It’s a little late to change Germany’s electoral laws, just one year before the federal elections. But that is exactly what Bundestag President Norbert Lammert of the center-right Christian Democratic Union is attempting to do.
Mr. Lammert is retiring after 37 years in the Bundestag. And it looks like he wants to ensure that before he leaves, he has done something about the ballooning number of parliamentarians in the German lower house.
While the minimum number of deputies in the chamber is 598, there are now 631, due to a particular quirk of German electoral rules, known as “overhang mandates.” In the country’s proportional representation electoral system, voters have two votes, one for individual candidates in their district and one for the political party list in their state. When a party in one federal state receives more direct mandates via the first vote than the overall number of seats, it is entitled to additional seats in the Bundestag.
To compensate for this and to maintain proportional representation, equalizing mandates are created, further increasing the number of parliamentarians.
The problem was kept within limits for decades, but with the changes in the party system and a judgment by the Constitutional Court in Karlsruhe it has become an issue again recently.
In 2008 the Constitutional Court ruled that only a limited number of overhang mandates could be accepted which made the Bundestag create equalizing mandates in a bid to neutralize them. That is why the current Bundestag has, in addition to its minimum 598 members of Parliament, four overhang mandates for the CDU and 29 equalizing mandates. That makes a total of 631 members of parliament.
There have been growing fears that in the end, the Bundestag could number more than 700 members of parliament.
If the elections next Fall produce more overhang mandates for the Christian Democrats, then the Bundestag will be that much bigger. It would still not be oversized on an international scale – the British House of Commons has 650 seats, Italy’s lower house 630 members, the French Assemblée Nationale has 577 seats and in Poland, the Seym has 460. And these are all nations with smaller populations.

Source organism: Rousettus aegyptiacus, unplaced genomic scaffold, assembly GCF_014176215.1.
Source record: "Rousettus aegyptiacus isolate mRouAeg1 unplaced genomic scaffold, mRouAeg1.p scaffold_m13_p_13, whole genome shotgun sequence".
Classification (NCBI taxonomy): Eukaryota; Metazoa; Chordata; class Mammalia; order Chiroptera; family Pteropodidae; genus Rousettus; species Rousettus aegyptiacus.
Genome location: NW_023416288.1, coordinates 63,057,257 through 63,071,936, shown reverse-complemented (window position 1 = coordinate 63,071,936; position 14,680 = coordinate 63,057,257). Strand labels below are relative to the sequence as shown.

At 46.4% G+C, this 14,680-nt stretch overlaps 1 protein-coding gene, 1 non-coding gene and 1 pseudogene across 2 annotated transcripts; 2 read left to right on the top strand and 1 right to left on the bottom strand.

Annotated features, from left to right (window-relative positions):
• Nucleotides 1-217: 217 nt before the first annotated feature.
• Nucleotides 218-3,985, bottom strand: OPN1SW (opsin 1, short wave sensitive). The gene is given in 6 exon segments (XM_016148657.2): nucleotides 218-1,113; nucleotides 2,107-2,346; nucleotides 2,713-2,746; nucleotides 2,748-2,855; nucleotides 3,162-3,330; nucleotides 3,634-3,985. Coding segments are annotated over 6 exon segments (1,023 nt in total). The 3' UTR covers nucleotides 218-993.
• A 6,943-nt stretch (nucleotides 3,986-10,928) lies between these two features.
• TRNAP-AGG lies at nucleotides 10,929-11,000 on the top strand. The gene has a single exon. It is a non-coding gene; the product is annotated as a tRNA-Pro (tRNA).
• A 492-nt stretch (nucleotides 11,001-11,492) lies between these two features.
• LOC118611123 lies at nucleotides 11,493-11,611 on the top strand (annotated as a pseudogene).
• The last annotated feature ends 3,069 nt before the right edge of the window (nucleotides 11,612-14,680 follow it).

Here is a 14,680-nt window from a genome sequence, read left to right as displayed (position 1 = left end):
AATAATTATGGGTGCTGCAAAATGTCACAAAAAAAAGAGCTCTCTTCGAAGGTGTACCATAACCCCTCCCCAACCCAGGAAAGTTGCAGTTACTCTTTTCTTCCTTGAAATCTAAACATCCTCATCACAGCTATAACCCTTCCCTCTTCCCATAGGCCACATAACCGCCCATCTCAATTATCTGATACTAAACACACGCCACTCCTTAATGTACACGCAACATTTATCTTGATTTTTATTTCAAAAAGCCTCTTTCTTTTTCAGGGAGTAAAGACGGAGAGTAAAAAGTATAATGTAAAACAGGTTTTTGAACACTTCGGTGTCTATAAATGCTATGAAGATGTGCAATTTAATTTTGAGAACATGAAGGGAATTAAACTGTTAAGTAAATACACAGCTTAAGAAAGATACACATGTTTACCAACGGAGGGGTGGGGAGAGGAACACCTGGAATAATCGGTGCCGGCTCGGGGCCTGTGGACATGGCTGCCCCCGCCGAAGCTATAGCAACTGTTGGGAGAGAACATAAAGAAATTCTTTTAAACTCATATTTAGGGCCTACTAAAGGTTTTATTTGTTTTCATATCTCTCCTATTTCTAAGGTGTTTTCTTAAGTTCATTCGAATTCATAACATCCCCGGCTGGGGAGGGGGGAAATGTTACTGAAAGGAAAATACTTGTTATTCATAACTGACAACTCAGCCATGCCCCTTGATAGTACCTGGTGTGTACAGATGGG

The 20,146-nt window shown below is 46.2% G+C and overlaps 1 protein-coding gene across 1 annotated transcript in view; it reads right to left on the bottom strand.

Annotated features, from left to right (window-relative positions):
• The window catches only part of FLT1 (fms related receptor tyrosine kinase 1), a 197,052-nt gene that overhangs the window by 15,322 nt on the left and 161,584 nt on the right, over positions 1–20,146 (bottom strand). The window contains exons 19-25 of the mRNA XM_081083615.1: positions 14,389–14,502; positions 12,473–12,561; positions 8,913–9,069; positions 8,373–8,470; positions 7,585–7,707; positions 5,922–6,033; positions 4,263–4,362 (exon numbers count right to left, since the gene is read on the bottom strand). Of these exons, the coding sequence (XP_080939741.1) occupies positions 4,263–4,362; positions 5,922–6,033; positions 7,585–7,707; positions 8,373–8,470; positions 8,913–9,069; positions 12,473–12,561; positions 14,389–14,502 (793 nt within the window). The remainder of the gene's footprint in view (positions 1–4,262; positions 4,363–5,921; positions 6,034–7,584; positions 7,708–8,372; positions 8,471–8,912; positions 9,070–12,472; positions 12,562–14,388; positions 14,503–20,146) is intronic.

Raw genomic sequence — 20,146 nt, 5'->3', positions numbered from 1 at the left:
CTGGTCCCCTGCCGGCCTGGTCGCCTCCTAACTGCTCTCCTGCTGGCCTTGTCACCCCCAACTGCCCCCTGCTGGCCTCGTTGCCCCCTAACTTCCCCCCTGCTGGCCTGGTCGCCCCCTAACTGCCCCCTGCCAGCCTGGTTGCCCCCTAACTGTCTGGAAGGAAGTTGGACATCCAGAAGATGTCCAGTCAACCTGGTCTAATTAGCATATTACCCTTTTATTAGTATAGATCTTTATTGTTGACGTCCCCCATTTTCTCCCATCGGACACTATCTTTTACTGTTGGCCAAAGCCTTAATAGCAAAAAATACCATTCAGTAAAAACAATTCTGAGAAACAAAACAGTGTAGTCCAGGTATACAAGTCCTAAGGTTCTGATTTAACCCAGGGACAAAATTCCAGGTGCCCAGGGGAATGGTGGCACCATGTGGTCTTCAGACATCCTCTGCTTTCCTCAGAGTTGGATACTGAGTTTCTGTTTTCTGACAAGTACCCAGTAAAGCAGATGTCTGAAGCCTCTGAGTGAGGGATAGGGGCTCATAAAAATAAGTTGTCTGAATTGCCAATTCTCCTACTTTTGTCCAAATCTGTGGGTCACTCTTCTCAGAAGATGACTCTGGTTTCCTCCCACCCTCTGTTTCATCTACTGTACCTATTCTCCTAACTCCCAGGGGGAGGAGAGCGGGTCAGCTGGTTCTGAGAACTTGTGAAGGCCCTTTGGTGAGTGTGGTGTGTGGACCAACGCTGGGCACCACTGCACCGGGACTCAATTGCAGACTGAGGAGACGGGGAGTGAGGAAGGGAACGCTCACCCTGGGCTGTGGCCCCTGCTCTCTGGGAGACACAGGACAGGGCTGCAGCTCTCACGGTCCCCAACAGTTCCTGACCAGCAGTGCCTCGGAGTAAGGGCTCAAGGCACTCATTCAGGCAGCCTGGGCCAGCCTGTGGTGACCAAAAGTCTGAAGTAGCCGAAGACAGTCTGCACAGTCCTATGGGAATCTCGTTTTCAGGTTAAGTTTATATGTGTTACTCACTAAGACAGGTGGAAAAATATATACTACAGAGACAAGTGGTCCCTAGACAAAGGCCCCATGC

An electoral law reform which would reduce the Bundestag to a “normal” size of 598 mandates was not adopted during the current legislative period. In April Mr. Lammert formulated a proposal aimed at avoiding a major enlargement of the Bundestag. He wants to limit the number of mandates to around 630. So overhang mandates would only be equalized until the maximum number was reached.
However, the other parliamentary groups would not agree to this. The Social Democrats do want reform, but even earlier in the year didn’t think there was enough time to implement it. The Left and Green parties rejected the proposal because they thought that proportional representation might again be distorted, and to their detriment. And all three parliamentary groups did not like the idea of it benefiting the Christian Democrats – the party which might end up with more seats than their proportion of the vote. With small majorities, that could be decisive for the formation of a government.
Now apparently Mr. Lammert wants to have another go. There have been growing fears that in the end, the Bundestag could number more than 700 members of parliament.